A group of young men stood outside the gates of the Jaipur Literature festival for three days, handing out blue-and-gold, handbag-sized copies of the Quran. Several journalists noted their presence, but in the ugliness of the threats by a minority of protestors on the last day that shut down Rushdie’s talk and almost shut down the festival, few put this quiet and surprisingly effective protest on the front pages.
Hamid, 22, said, when asked why he was handing out Qurans, that he had heard the Satanic Verses was a very bad book, that it insulted his Prophet and he felt no one who shared his beliefs–about faith and about reading–should read it. Was it all right for people who did not believe to read it? He said, “If you want to, but then please read this–the Quran–also, and see for yourself how beautiful the words are.” A day later, Maulana Wahiduddin Khan said to the NYT: “According to Islam, you have to counter a book with a book, a statement with a statement.” And I thought of the boys who had spent days outside at the festival, gently offering to counter one book with another, reasonably asking readers to compare both and make up their own minds.
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About a year ago, when Rohinton Mistry’s Such A Long Journey was under attack for political reasons, a few politicians appeared on a television show to explain why they felt the novel should not be read. None of them had read the book, but all of them had read excerpts where a character had ranted about various things–the city of Mumbai and its varied communities, Bal Thackeray and what the Shiv Sena had done to the idea of Bombay. None of the politicians seemed to grasp the difference between author and character, the license fiction is granted over a news report. “It’s written here,” they said, pointing at the highlighted lines, as though they were afraid that the other side would deny the words. Useless to tell them that we knew, we had already read them–not as incendiary, standalone passages, but as conversations between characters in a novel. It was as impossible for the politicians to see these lines the way we saw them, as it was for us to read books as offense policemen, seeking what might hurt our sentiments to the point where we had our case. The reader as policeman and inquisitor–another old tradition, but in direct opposition to the tradition of the reader as listener and inquirer.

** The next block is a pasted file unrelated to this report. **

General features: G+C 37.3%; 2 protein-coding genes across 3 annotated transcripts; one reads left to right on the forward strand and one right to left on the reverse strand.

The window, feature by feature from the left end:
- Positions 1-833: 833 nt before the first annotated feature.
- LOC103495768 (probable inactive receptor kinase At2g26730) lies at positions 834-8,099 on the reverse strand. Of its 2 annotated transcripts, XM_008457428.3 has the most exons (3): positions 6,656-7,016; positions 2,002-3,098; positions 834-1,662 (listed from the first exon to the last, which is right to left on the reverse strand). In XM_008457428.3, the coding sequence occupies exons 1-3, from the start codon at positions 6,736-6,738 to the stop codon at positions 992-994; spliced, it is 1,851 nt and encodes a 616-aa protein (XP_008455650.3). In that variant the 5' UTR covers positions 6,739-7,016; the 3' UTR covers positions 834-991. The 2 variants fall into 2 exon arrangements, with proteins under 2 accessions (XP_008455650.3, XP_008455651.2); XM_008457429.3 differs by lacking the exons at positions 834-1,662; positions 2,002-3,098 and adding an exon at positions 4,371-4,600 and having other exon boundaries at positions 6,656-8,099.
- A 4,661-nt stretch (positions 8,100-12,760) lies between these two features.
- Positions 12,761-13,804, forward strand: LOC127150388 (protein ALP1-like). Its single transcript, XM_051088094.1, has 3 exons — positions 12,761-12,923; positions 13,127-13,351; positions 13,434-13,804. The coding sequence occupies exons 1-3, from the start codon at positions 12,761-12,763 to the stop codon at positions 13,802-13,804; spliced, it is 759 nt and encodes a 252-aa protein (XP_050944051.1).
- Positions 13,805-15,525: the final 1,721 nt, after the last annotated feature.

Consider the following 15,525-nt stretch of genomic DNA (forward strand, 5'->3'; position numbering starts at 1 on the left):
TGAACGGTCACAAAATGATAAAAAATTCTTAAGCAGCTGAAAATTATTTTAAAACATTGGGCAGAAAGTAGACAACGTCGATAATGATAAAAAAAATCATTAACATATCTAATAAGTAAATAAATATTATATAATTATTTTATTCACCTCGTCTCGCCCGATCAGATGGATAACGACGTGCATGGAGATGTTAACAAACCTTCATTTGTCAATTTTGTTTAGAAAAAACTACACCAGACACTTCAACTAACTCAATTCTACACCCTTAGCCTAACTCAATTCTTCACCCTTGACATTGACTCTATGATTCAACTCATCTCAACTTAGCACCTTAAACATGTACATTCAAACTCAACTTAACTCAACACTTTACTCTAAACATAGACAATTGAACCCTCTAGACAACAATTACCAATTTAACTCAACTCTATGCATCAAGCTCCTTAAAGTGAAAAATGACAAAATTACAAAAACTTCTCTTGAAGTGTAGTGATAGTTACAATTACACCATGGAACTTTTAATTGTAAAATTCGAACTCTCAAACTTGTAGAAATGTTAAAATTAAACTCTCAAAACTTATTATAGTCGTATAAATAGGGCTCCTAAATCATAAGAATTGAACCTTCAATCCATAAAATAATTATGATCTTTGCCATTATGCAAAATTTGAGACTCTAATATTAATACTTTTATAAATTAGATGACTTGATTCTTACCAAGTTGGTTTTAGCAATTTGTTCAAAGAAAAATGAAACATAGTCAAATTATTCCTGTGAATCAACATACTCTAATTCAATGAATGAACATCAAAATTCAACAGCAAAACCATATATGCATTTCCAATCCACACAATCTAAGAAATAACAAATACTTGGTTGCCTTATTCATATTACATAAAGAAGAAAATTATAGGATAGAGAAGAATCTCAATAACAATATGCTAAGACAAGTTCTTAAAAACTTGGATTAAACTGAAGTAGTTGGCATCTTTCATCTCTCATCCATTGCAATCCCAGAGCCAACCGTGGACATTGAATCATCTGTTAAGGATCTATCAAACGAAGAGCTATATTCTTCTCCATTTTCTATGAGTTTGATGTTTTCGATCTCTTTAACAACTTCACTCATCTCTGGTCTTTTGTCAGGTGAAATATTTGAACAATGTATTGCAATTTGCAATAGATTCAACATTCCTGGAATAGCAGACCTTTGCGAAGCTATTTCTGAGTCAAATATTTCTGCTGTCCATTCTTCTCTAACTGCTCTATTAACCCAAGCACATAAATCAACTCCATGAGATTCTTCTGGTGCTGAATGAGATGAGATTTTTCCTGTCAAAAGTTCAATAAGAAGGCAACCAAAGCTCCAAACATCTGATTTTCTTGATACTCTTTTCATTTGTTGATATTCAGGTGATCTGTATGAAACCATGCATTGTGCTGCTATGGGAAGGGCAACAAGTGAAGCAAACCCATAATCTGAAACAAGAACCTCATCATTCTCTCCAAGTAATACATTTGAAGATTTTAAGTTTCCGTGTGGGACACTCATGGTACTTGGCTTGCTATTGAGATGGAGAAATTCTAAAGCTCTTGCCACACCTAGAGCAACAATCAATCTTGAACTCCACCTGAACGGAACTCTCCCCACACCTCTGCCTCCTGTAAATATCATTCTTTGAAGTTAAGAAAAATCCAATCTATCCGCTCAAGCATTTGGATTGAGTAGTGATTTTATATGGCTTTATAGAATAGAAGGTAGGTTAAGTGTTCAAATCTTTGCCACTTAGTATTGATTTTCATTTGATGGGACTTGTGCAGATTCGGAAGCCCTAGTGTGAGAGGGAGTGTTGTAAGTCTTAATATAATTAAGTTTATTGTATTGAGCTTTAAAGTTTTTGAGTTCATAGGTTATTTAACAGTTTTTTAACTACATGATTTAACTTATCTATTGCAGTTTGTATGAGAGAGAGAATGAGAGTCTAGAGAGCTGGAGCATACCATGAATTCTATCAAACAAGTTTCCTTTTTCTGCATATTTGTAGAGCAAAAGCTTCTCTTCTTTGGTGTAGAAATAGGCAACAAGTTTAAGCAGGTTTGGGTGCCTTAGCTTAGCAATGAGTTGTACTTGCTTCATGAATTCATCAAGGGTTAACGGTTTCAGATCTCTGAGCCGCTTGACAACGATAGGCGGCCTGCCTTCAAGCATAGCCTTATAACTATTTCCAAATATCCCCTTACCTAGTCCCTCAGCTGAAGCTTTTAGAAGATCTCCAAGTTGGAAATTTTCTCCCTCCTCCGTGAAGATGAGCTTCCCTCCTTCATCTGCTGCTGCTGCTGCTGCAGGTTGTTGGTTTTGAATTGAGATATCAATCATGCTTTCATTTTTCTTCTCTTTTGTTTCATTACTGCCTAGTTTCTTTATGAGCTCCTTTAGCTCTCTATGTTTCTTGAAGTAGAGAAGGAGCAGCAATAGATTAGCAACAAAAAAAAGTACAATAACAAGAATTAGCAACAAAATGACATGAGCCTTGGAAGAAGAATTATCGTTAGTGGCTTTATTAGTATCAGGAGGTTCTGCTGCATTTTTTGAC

Censors learn to read this way, but the difficulty of the censor’s art is that over time, more and more phrases take on the shadow of offense and all words begin to bristle with hidden danger. Similes are dangerous, metaphors are deadly. Stalin was a voracious reader, voracious in the sense that he often began by reading and ended by devouring what he read. He read Mayakovsky and the playwrights and the poets; and he read and exiled Mandelstam to the poet’s death; and he read Maxim Gorky with so much enjoyment that he dispensed with the official censor and took on the task of censoring two of Gorky’s plays. This he did with great care and not very much skill.
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In Scharada Dubey’s Portraits From Ayodhya, she writes of a time in 2006 when the Vishwa Shudra Mahasabha, a group of radical dalits, wanted to take a stand against portions of the Ramacharitmanas published by the Geeta Press, Gorakhpur, that were offensive to people from the lower castes. They warned the Geeta Press that if the offending dohas and chaupais were not removed, they would garland Rama’s portrait with chappals.
In Ayodhya, the original resentment against the epic has been forgotten; the people involved in the incident are only remembered as the strange men “who went and garlanded Rama with chappals”. Some years later, a Hindutva rightwing organisation would bully Delhi University into removing AK Ramanujan’s essay on the Ramayana from the syllabus. Ramanujan cites folk versions of the Ramayana in his essay, one of which is seen to be offensive. But both retellings of the Ramayana continue to be told and performed, away from the discussions over challenged books and free speech–the version that offends the lower castes, with the hurtful dohas, and the version that offends the righteous Hindus who see themselves as defenders of the faith.
The problem with Such A Long Journey is in the form: it’s the freedom of fiction that offends those who see it as fact. The problem with the Ramayana is also in the form: the epic is open-ended, recursive, self-referential, given to unfolding in multiple versions. The Ramayana itself instinctively resists being corralled into one, neat, easy story.
Reading seems like such a passive, private act, which it is when readers stick to the safe and the unchallenging. Perhaps all of these protests are no more than the discovery that reading was always meant to be subversive. The writer cuts a person off from the group and speaks directly to him, without mediation or interpretation. I can see how this might be terrifying for some.